Radioactive Source

does anyone have Americium from the old smoke detectors or another Alpha Source?

I have some sources but I’ll need to locate them as they are stored away…somewhere. If I can put my hands on them quickly, I’ll let you know.

If anyone else has a hookup, please give a shout, it’s possible mine are tricky to get to up in the attic!

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I have an NRO Staticmaster (1U400) source with a certificate that you are welcome to. https://www.statictek.com/shop/staticmaster-1u400/

Looking at the price I’m glad it was given to me. I can’t make it to DMS before tomorrow.

Russell Ward

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Are you sure didn’t mean ‘Muricium?

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hello sir, I’m not sure what this is, but im looking for small radioactive sources esp Alpha.

It is “measuring only 1.02″ x .93″ x .24″ thick.” and is an alpha emitter.
Model P-2042 Specifications

  • ISOTOPE: Polonium-210
  • MATERIAL: Stainless steel housing, aluminum grid
  • EMISSION: Alpha
  • ACTIVITY: 500 µCi
  • Weight: 0.4 oz. (11.3g)
  • OPTIMUM RANGE: 0.5″ to 1.5″

Russell Ward

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Thank you sir, I dont really know what that is, some kind of ionizer or is it like a discrete part for a smoke detector? Thank you for your kind donation!

If you go to the website https://www.statictek.com/shop/staticmaster-1u400/ they have the complete specs. This is a picture of the item. It is used as an ionizer that is used to remove static electricity in precision lab scales and such.

image
It is 1" square and 1/4" thick - smaller than the picture.

Russell Ward

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Problem with the polonium-210 staticmasters is their very short half-life of less than a year.

When was this unit manufactured?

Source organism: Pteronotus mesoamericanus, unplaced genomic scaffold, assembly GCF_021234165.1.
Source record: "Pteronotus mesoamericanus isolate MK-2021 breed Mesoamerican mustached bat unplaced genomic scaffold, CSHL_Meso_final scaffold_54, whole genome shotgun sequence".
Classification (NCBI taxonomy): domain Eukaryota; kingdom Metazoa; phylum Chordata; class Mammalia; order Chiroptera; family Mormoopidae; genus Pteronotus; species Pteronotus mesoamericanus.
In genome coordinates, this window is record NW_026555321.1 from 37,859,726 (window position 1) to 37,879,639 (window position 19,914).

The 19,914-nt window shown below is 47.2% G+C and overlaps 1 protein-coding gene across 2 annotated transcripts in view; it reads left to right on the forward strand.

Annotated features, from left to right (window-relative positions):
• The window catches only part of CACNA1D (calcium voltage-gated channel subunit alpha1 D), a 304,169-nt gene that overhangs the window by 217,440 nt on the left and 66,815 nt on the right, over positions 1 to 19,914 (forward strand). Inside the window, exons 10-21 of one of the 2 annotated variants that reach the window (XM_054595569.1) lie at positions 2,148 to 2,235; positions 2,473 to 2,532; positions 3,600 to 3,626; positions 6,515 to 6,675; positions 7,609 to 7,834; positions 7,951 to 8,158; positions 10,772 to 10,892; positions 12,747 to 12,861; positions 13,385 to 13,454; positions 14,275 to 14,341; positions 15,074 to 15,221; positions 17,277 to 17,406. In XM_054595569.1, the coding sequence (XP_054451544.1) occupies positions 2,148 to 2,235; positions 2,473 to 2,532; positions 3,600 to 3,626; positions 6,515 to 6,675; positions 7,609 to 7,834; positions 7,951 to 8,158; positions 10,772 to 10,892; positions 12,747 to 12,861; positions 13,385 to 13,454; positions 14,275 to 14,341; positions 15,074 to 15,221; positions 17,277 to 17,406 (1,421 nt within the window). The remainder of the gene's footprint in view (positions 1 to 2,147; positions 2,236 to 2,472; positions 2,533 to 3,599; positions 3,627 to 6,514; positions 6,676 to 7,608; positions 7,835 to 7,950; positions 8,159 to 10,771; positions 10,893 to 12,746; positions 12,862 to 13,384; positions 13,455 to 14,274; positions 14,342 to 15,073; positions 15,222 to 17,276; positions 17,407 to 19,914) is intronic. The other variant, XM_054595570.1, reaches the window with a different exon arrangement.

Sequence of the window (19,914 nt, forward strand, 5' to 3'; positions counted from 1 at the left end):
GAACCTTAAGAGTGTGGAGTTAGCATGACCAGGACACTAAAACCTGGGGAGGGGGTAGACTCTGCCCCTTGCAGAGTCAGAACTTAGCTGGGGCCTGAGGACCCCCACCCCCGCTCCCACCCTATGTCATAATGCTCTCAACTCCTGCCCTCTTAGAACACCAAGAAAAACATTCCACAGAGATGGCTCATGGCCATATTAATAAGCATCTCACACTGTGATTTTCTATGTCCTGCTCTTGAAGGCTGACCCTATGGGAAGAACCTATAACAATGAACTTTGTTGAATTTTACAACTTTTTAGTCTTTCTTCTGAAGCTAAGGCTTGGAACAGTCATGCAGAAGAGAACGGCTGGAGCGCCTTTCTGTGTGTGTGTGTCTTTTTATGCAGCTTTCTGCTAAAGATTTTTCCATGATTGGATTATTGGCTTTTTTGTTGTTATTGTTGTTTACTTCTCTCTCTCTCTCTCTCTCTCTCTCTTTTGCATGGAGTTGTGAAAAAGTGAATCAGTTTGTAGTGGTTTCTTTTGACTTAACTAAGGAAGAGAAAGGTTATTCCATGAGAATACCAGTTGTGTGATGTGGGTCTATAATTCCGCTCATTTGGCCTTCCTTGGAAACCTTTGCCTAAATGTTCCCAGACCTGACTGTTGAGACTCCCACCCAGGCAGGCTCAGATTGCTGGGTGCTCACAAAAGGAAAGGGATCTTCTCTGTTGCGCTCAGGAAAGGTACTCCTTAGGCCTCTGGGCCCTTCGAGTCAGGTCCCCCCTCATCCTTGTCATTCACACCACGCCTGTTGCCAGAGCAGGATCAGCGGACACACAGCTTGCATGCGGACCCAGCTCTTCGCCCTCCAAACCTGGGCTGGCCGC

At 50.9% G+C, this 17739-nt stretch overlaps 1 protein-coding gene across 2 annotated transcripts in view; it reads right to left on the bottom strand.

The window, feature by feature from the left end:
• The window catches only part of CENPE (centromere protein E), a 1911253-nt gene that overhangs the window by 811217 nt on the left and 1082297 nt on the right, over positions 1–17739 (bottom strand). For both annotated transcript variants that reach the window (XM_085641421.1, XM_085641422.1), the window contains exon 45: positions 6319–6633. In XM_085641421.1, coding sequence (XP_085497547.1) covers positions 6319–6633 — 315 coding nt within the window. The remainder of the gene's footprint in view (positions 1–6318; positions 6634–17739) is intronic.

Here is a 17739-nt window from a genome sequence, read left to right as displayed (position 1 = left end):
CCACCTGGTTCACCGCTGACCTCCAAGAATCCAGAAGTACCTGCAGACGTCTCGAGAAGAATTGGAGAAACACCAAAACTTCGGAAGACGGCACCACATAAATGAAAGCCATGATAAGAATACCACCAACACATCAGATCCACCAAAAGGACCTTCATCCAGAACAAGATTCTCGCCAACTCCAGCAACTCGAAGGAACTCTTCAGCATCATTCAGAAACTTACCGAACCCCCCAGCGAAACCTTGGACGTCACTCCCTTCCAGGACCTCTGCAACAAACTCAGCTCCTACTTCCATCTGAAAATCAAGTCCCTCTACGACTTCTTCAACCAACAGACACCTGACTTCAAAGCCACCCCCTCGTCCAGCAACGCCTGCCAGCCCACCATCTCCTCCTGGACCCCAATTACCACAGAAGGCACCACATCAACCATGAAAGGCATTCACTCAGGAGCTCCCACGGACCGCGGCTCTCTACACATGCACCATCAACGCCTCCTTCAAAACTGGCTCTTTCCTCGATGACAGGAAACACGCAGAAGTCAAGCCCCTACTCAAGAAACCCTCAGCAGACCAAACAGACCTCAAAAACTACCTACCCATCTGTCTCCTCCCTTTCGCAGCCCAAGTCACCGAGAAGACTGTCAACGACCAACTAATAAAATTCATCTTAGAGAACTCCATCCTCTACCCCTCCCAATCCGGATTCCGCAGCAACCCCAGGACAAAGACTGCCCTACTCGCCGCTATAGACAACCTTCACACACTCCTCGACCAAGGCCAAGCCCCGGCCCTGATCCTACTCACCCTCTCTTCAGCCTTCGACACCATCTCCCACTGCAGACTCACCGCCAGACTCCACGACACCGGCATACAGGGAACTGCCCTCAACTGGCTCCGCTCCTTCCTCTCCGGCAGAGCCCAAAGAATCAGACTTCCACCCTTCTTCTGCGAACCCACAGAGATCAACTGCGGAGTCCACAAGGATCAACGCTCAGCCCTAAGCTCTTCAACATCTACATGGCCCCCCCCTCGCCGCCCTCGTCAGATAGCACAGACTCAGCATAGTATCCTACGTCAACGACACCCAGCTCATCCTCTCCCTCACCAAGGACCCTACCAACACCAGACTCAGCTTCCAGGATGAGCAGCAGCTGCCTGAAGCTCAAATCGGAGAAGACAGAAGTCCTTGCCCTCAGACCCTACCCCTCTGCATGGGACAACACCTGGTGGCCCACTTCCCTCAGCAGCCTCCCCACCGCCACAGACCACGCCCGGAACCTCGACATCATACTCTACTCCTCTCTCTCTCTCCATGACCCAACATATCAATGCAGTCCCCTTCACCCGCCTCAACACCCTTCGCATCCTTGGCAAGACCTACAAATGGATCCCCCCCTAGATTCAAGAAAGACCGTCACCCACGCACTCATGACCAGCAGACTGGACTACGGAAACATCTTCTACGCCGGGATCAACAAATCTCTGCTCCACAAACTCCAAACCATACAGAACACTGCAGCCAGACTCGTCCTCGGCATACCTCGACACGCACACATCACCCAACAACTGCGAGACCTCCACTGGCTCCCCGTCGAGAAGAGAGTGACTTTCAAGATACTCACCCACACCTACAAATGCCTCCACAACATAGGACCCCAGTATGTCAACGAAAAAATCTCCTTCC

I have had it for 2 or 3 years. I don’t see any date on it or the paper work with it. It may be weak because it caused the paper to turn brown in one spot but it didn’t turn the paper brown when I put it in its box next to a different spot on the paper the last time I put it in the box a couple of years ago.

Russell Ward

Polonium-210 has a half-life of approx 138 days.

Assuming best case of 2 years that’s a little over 5 half lives, which would make it at a tad over 3% of the original source remaining.

They’re still cool pieces of gear to show household uses of radioactive materials.

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So what’s interesting about this source is it lists a stainless housing with an aluminum grid window.

One alpha particle interacts with aluminum to transmute to one P-30 atom and release a free neutron. I would normally expect this to use a thin gold window or something else.

From the description on the website -
Note on Ion Source

All NRD ion sources are encapsulated in precious metals by means of a patented process. This results in a static eliminator which resists oxidation, solvents, heat, cold and vibration.

This has a precious metal (gold?) coating. It sounds like it maybe for other reasons, or not.

Russell Ward

While I see @Josh_Melnick as a consummate professional and always concerned about safety, the request and reference to smoke detectors brings to mind the Radioactive Boy Scout.

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And A young Sheldon Cooper.

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